From time to time I receive emails that go something like this…
“I wish I could do Living Books, but my husband says it’s not rigorous enough. He wants me to do Classical instead.”
Do you think that? Learn why CM is not only rigorous, it also operates according to how children actually learn.
A parent new to Charlotte Mason’s ideas and reared in a traditional schooling system often sees all “those books” as merely reading for enjoyment and not “real learning.” They might even say it’s not rigorous enough.
This misunderstanding arises from their own experience with workbooks and textbooks, which are still the primary tools of learning in public education. As new parents, or at least new to CM, they want the best for their children and tend to default to what they know.
It’s an easy mistake to make….trying to do school better than school to prove a point. I did it. Many of my readers have done it. It wasn’t until I read Miss Mason’s book Home Education that I realized my mistake. realized what real learning was.
In Home Education I read about all the things I longed for–high quality literature which revealed a shimmering world of ideas, respect for the person, a gentle, graceful atmosphere in which to learn, time spent outdoors learning from nature, a day organized around joyful learning rather than “getting through” the material, character as a natural outgrowth of reflecting on the good, the true, and the beautiful. This is what we are meant be like and our children after us.
As I began to apply Miss Mason’s ideas I understood that this is real learning…not workbooks, textbooks, rote memorization, form writing, facts without the context.
But, what about rigor?I believe this idea came from people who do not understand what a rigorous curriculum actually is. Most think rigorous equals hard. If it’s hard it must be good. I have seen parents happy to have their children struggling and grim with their studies.This is the antithesis of Charlotte Mason education.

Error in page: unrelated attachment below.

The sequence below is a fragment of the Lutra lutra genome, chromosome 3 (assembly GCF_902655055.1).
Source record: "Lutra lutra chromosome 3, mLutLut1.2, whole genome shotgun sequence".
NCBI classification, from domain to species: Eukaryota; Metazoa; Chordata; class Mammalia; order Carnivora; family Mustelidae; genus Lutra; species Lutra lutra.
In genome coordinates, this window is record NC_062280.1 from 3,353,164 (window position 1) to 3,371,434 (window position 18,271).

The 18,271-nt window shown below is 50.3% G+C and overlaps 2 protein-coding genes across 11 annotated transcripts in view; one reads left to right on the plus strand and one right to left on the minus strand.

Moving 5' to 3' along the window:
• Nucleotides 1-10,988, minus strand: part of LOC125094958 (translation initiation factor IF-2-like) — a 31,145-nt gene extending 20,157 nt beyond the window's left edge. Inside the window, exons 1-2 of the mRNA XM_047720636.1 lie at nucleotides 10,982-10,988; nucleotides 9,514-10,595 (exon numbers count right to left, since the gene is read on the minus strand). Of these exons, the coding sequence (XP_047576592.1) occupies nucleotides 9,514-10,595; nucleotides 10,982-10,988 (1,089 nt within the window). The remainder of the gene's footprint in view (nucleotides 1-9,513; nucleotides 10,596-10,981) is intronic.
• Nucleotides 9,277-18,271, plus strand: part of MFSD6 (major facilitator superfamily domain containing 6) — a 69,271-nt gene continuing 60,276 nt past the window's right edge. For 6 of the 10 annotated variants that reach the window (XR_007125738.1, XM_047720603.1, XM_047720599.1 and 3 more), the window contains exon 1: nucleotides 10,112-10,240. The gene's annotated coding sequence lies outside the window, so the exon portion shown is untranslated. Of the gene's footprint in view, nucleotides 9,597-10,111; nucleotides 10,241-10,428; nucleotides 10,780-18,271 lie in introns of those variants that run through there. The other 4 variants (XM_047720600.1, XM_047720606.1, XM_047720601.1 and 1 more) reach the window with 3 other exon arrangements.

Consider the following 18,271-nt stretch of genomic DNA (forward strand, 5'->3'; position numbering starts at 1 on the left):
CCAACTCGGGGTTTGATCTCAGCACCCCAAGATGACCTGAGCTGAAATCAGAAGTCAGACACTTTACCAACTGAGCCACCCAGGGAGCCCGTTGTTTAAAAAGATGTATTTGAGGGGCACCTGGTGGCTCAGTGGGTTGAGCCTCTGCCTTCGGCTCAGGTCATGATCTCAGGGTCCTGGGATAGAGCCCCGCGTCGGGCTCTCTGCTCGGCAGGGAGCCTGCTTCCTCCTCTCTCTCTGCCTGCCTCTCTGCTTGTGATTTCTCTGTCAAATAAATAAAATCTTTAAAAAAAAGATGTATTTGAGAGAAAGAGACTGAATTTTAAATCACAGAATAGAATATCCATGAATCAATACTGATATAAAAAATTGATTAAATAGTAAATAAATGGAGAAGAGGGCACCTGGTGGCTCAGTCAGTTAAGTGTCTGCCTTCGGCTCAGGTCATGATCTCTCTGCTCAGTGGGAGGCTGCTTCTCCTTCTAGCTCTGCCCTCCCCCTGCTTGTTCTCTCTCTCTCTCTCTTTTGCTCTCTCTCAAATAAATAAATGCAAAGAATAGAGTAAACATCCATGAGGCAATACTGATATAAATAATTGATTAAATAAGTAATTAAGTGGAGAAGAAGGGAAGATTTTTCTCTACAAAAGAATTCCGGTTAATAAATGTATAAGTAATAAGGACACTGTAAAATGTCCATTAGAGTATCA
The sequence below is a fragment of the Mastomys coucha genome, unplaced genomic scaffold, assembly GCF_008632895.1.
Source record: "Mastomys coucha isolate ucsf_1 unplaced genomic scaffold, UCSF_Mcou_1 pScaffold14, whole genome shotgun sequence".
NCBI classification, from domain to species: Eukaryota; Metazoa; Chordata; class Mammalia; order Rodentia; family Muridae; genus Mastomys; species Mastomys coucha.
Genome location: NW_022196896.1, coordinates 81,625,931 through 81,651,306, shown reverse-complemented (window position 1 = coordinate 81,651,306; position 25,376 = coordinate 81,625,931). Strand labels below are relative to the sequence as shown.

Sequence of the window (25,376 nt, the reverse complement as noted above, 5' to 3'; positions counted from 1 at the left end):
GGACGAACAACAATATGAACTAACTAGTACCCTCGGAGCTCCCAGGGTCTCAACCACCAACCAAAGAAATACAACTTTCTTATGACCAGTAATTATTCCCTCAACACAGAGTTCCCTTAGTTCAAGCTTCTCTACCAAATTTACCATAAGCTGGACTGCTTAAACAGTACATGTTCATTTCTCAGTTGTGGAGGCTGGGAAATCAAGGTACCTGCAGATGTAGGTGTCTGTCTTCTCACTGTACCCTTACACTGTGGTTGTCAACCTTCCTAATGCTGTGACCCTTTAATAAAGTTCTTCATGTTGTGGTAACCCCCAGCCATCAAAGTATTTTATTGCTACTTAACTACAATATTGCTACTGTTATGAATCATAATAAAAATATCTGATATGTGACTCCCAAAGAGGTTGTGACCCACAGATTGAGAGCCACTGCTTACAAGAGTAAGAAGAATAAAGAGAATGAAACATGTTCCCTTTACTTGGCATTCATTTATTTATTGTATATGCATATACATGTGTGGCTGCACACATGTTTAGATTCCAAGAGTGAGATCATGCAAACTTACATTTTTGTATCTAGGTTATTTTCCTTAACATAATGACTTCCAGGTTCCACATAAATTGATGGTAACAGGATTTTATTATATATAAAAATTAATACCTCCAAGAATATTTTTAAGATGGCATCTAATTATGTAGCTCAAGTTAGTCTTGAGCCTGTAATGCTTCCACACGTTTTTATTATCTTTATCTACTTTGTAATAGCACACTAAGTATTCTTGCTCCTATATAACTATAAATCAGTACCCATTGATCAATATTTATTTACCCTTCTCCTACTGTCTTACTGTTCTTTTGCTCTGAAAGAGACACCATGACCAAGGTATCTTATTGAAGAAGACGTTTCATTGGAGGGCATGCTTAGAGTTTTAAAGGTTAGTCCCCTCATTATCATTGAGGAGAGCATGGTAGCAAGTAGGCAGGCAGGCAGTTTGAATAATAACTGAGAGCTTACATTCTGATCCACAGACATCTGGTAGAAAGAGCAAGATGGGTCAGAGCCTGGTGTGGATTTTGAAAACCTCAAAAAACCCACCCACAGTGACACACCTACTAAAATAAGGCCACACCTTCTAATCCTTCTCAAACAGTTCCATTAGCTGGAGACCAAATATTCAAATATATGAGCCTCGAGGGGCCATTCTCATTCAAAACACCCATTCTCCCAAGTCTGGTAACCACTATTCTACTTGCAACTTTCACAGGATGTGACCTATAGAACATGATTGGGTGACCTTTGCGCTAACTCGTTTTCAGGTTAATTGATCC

First, a definition of rigorous:
Extremely thorough, exhaustive, or accurate: as in, “the rigorous testing of students”. Or, strictly applied or adhered to, as in “a rigorous system of laws.”
Anyone who uses a well laid-out CM curriculum knows it is rigorous in the best sense of the word–exhaustive, thorough, and precise about each subject. As with any method there is a way to teach and a way not to teach. Most often it is a matter of being consistent with the plan. If CM methods are applied consistently the results are far beyond traditional schooling.
A caution…you cannot do a “little Charlotte Mason” and expect the results of a parent who has given it their whole heart. You will always get back what you put into something. If it’s a little then that is what comes back.
A child who uses a CM curriculum for his elementary years will enter high school writing and reading at the college level, able to think clearly about what is right and good. He will be well-spoken and expressive, understand how to learn any subject, have a clear understanding of the major ideas of history and philosophy, and have a working knowledge of the areas of science, math, and social studies required by most colleges.
Don’t be afraid to challenge assumptions. Just because someone says it’s “not rigorous” doesn’t make it so. I encourage you to dig deeper into Miss Mason’s writings and you will discover a rigor far beyond that offered from a classical curriculum.
Watch for my next blog post where I answer the question: What markers can we use to evaluate a curriculum–any curriculum–if it is rigorous?